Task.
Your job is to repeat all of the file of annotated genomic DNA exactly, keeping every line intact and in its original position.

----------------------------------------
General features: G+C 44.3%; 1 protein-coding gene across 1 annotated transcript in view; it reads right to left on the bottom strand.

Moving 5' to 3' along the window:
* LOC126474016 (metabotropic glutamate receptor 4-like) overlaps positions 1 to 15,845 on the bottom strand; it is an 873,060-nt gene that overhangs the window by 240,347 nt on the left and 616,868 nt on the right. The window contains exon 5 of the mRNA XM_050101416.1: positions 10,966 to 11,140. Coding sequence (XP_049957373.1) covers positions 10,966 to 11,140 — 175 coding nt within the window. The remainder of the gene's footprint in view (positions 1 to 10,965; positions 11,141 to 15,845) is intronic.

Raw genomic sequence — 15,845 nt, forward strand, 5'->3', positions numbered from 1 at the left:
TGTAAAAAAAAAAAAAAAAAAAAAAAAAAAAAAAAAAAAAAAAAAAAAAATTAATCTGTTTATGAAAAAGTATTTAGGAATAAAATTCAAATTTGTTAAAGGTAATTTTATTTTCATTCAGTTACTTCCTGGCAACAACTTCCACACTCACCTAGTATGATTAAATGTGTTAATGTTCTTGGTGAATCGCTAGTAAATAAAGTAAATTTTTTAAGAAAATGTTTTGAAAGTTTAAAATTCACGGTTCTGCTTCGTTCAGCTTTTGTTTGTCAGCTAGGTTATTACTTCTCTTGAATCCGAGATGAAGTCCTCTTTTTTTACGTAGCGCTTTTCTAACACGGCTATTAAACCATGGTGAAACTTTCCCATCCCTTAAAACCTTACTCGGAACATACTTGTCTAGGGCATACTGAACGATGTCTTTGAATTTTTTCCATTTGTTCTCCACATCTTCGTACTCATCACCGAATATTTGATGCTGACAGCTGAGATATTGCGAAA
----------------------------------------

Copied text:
General features: G+C 44.3%; 1 protein-coding gene across 1 annotated transcript in view; it reads right to left on the bottom strand.

Moving 5' to 3' along the window:
* LOC126474016 (metabotropic glutamate receptor 4-like) overlaps positions 1 to 15,845 on the bottom strand; it is an 873,060-nt gene that overhangs the window by 240,347 nt on the left and 616,868 nt on the right. The window contains exon 5 of the mRNA XM_050101416.1: positions 10,966 to 11,140. Coding sequence (XP_049957373.1) covers positions 10,966 to 11,140 — 175 coding nt within the window. The remainder of the gene's footprint in view (positions 1 to 10,965; positions 11,141 to 15,845) is intronic.

Raw genomic sequence — 15,845 nt, forward strand, 5'->3', positions numbered from 1 at the left:
TGTAAAAAAAAAAAAAAAAAAAAAAAAAAAAAAAAAAAAAAAAAAAAAAATTAATCTGTTTATGAAAAAGTATTTAGGAATAAAATTCAAATTTGTTAAAGGTAATTTTATTTTCATTCAGTTACTTCCTGGCAACAACTTCCACACTCACCTAGTATGATTAAATGTGTTAATGTTCTTGGTGAATCGCTAGTAAATAAAGTAAATTTTTTAAGAAAATGTTTTGAAAGTTTAAAATTCACGGTTCTGCTTCGTTCAGCTTTTGTTTGTCAGCTAGGTTATTACTTCTCTTGAATCCGAGATGAAGTCCTCTTTTTTTACGTAGCGCTTTTCTAACACGGCTATTAAACCATGGTGAAACTTTCCCATCCCTTAAAACCTTACTCGGAACATACTTGTCTAGGGCATACTGAACGATGTCTTTGAATTTTTTCCATTTGTTCTCCACATCTTCGTACTCATCACCGAATATTTGATGCTGACAGCTGAGATATTGCGAAA